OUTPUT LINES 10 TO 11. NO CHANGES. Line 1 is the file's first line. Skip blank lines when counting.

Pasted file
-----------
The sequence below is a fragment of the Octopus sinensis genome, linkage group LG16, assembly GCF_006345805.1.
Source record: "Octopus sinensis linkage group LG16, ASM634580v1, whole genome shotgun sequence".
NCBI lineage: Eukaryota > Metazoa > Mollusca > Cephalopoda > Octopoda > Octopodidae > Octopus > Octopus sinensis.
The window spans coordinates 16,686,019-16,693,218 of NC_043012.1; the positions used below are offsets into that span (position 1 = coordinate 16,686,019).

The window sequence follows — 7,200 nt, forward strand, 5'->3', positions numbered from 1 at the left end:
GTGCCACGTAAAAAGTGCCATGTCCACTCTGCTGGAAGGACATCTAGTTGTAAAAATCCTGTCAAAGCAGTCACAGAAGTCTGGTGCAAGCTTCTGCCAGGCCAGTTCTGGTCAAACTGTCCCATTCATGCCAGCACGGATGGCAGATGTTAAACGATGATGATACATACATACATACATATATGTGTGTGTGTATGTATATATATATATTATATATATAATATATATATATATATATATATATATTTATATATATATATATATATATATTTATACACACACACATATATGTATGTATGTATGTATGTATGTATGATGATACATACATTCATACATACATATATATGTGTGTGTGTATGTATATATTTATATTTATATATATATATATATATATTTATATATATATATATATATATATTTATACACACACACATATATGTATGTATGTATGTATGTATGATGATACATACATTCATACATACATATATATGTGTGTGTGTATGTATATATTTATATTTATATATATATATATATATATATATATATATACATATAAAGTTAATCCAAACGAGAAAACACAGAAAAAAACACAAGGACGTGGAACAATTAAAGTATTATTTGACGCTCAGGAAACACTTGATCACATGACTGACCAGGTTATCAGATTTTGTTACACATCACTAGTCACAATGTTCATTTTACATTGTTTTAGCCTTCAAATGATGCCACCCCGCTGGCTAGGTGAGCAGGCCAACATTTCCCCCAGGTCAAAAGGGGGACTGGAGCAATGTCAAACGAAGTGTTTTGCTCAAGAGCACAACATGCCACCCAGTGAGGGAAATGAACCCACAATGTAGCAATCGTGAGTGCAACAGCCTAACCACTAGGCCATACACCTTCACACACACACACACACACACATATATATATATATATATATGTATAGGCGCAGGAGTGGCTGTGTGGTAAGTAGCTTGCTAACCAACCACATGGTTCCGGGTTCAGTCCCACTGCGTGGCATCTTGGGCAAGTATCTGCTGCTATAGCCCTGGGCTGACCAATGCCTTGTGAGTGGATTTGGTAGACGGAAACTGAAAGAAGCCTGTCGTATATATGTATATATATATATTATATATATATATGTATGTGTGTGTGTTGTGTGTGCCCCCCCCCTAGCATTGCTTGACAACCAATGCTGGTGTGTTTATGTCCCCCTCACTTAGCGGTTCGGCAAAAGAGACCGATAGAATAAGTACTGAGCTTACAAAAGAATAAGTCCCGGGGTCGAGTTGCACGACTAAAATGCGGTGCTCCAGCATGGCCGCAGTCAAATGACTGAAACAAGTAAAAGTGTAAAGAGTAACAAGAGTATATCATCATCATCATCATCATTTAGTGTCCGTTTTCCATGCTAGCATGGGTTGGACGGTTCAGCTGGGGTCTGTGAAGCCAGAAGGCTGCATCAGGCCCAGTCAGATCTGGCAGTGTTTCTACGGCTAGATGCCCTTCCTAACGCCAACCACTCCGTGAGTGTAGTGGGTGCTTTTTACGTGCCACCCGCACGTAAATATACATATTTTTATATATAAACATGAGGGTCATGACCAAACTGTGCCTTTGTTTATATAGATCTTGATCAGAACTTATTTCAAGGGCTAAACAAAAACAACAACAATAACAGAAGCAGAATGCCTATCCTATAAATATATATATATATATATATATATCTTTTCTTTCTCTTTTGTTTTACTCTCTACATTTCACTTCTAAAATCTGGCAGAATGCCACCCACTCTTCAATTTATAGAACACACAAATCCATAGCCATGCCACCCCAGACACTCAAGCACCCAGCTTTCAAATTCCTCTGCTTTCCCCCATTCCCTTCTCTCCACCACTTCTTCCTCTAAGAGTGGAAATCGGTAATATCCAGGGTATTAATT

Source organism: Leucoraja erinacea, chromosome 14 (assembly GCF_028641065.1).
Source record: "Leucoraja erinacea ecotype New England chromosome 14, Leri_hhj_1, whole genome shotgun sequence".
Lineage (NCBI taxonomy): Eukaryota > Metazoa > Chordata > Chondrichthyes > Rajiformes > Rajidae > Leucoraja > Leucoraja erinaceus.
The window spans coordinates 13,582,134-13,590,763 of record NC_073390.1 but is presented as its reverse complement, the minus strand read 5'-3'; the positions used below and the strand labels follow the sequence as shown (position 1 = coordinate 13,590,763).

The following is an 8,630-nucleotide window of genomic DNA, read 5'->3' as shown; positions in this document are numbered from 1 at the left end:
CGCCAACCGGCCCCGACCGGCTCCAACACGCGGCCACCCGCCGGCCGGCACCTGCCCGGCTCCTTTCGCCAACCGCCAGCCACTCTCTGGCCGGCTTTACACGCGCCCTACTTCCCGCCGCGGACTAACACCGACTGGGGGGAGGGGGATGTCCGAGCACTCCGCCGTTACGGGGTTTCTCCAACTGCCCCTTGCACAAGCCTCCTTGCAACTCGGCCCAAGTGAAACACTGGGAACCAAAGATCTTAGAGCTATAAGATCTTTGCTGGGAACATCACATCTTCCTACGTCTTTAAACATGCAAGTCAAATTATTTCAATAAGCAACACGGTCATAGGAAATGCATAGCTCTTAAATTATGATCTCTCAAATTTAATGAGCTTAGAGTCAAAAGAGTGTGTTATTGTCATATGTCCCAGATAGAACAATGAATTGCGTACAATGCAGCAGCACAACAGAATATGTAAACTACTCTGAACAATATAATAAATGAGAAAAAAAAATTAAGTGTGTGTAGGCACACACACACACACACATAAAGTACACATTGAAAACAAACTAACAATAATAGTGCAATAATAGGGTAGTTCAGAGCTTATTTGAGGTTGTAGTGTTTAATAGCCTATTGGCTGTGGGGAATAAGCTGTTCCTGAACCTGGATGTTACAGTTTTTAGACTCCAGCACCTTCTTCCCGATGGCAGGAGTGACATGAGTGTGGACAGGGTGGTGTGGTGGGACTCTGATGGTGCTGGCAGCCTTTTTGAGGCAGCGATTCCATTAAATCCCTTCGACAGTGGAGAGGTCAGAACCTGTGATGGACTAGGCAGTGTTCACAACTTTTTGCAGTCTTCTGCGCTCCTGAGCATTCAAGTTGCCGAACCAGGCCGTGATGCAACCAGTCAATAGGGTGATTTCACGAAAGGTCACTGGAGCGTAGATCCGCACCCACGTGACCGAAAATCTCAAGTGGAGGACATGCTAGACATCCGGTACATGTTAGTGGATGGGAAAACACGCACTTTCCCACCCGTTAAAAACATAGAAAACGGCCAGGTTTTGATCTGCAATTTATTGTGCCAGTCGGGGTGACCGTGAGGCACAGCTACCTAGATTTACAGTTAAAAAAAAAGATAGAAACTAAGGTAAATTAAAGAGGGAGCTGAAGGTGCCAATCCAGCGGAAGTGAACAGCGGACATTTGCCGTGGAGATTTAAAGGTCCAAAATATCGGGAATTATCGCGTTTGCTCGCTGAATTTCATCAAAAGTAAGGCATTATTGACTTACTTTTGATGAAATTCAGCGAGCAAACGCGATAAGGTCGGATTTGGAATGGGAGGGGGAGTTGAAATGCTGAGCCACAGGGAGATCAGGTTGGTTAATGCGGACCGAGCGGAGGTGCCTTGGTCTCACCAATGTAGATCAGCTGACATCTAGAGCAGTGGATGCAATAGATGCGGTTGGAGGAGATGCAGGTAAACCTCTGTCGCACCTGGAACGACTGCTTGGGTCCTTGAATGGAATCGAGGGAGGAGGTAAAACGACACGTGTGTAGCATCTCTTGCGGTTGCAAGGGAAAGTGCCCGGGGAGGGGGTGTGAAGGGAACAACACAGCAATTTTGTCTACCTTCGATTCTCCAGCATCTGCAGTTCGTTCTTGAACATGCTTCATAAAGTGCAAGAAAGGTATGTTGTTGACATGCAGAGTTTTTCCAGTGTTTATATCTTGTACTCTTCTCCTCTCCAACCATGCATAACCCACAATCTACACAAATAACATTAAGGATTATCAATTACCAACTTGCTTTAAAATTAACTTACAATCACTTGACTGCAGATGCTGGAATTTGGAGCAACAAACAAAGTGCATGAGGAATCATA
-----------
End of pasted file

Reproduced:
The window spans coordinates 13,582,134-13,590,763 of record NC_073390.1 but is presented as its reverse complement, the minus strand read 5'-3'; the positions used below and the strand labels follow the sequence as shown (position 1 = coordinate 13,590,763).

The following is an 8,630-nucleotide window of genomic DNA, read 5'->3' as shown; positions in this document are numbered from 1 at the left end: